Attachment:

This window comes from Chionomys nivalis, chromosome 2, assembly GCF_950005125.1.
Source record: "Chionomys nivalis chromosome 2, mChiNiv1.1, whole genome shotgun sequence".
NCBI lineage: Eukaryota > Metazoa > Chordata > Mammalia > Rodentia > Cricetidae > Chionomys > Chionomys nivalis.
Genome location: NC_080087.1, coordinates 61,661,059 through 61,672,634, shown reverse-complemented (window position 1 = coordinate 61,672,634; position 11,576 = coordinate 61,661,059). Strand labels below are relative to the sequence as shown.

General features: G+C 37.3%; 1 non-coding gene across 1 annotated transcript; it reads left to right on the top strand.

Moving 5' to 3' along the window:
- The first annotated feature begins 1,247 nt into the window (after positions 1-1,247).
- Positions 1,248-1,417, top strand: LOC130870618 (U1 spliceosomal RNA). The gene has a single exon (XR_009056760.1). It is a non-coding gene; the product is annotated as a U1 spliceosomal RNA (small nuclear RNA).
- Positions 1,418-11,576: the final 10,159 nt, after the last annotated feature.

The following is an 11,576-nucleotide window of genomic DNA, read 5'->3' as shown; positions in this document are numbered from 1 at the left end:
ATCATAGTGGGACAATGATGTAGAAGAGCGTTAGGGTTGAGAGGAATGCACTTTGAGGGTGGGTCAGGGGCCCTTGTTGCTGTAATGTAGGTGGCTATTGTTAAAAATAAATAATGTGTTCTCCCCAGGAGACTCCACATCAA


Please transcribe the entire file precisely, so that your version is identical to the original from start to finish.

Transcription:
This window comes from Chionomys nivalis, chromosome 2, assembly GCF_950005125.1.
Source record: "Chionomys nivalis chromosome 2, mChiNiv1.1, whole genome shotgun sequence".
NCBI lineage: Eukaryota > Metazoa > Chordata > Mammalia > Rodentia > Cricetidae > Chionomys > Chionomys nivalis.
Genome location: NC_080087.1, coordinates 61,661,059 through 61,672,634, shown reverse-complemented (window position 1 = coordinate 61,672,634; position 11,576 = coordinate 61,661,059). Strand labels below are relative to the sequence as shown.

General features: G+C 37.3%; 1 non-coding gene across 1 annotated transcript; it reads left to right on the top strand.

Moving 5' to 3' along the window:
- The first annotated feature begins 1,247 nt into the window (after positions 1-1,247).
- Positions 1,248-1,417, top strand: LOC130870618 (U1 spliceosomal RNA). The gene has a single exon (XR_009056760.1). It is a non-coding gene; the product is annotated as a U1 spliceosomal RNA (small nuclear RNA).
- Positions 1,418-11,576: the final 10,159 nt, after the last annotated feature.

The following is an 11,576-nucleotide window of genomic DNA, read 5'->3' as shown; positions in this document are numbered from 1 at the left end:
ATCATAGTGGGACAATGATGTAGAAGAGCGTTAGGGTTGAGAGGAATGCACTTTGAGGGTGGGTCAGGGGCCCTTGTTGCTGTAATGTAGGTGGCTATTGTTAAAAATAAATAATGTGTTCTCCCCAGGAGACTCCACATCAA